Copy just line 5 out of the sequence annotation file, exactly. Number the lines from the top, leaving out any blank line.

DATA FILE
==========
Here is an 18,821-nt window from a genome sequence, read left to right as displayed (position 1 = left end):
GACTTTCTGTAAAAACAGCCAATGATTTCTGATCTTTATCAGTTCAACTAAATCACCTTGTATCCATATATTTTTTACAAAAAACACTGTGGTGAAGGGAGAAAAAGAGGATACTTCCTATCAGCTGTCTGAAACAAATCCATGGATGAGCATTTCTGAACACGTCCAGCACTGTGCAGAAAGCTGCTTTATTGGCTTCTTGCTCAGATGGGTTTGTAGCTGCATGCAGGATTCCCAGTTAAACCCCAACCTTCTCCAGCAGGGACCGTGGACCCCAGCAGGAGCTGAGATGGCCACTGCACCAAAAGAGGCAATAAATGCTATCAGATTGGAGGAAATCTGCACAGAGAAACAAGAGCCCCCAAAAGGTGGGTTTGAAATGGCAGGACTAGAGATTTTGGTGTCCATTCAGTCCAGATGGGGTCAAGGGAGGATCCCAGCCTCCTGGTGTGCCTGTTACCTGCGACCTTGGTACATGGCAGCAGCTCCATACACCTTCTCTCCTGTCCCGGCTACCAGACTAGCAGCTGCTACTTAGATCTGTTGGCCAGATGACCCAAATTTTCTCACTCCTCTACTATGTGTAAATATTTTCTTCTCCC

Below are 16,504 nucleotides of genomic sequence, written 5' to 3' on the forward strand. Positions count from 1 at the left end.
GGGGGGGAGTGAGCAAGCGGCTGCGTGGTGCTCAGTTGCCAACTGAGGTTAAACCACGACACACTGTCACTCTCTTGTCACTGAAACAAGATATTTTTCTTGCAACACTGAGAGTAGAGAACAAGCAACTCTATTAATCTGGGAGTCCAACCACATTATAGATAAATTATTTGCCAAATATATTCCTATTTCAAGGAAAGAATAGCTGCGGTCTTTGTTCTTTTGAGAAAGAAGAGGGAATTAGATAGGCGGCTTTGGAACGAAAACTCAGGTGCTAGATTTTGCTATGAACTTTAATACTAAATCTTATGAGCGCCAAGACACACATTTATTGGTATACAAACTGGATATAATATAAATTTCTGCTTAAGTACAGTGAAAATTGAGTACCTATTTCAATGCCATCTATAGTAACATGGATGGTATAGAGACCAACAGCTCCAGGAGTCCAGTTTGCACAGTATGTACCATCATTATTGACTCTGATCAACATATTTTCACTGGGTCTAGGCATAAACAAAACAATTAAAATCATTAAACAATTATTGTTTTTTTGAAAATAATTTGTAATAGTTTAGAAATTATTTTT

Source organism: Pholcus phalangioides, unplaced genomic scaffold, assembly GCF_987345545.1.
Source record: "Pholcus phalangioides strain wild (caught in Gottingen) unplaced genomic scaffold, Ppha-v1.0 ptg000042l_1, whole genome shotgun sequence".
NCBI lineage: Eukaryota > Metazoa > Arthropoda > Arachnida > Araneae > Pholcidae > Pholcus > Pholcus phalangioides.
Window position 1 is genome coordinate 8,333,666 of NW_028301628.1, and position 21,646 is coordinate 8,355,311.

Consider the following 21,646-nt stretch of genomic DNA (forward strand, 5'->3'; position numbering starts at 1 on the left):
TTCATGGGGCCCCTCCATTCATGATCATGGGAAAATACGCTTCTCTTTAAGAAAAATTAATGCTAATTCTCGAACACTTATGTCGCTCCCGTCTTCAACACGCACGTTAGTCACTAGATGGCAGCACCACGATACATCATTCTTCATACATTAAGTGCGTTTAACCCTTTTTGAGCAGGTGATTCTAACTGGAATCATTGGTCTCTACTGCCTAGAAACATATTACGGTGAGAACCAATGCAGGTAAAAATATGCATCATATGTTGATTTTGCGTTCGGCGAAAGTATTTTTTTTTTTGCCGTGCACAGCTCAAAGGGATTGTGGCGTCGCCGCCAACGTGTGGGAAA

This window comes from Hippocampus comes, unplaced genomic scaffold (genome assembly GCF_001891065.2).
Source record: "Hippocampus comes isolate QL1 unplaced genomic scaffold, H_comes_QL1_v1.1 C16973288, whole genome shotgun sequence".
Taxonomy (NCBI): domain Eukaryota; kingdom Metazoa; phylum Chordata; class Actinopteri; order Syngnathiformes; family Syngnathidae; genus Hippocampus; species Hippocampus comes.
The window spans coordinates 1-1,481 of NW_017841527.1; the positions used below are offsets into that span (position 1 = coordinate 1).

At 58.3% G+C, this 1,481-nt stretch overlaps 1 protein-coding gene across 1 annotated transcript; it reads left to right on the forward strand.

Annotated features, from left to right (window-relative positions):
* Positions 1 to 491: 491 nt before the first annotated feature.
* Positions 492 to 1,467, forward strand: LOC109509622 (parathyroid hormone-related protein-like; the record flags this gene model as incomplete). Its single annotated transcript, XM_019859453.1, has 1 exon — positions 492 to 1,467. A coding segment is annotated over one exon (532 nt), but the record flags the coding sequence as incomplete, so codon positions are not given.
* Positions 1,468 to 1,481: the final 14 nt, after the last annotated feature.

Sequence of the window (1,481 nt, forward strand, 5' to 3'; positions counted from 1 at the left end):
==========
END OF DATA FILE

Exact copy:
Source organism: Pholcus phalangioides, unplaced genomic scaffold, assembly GCF_987345545.1.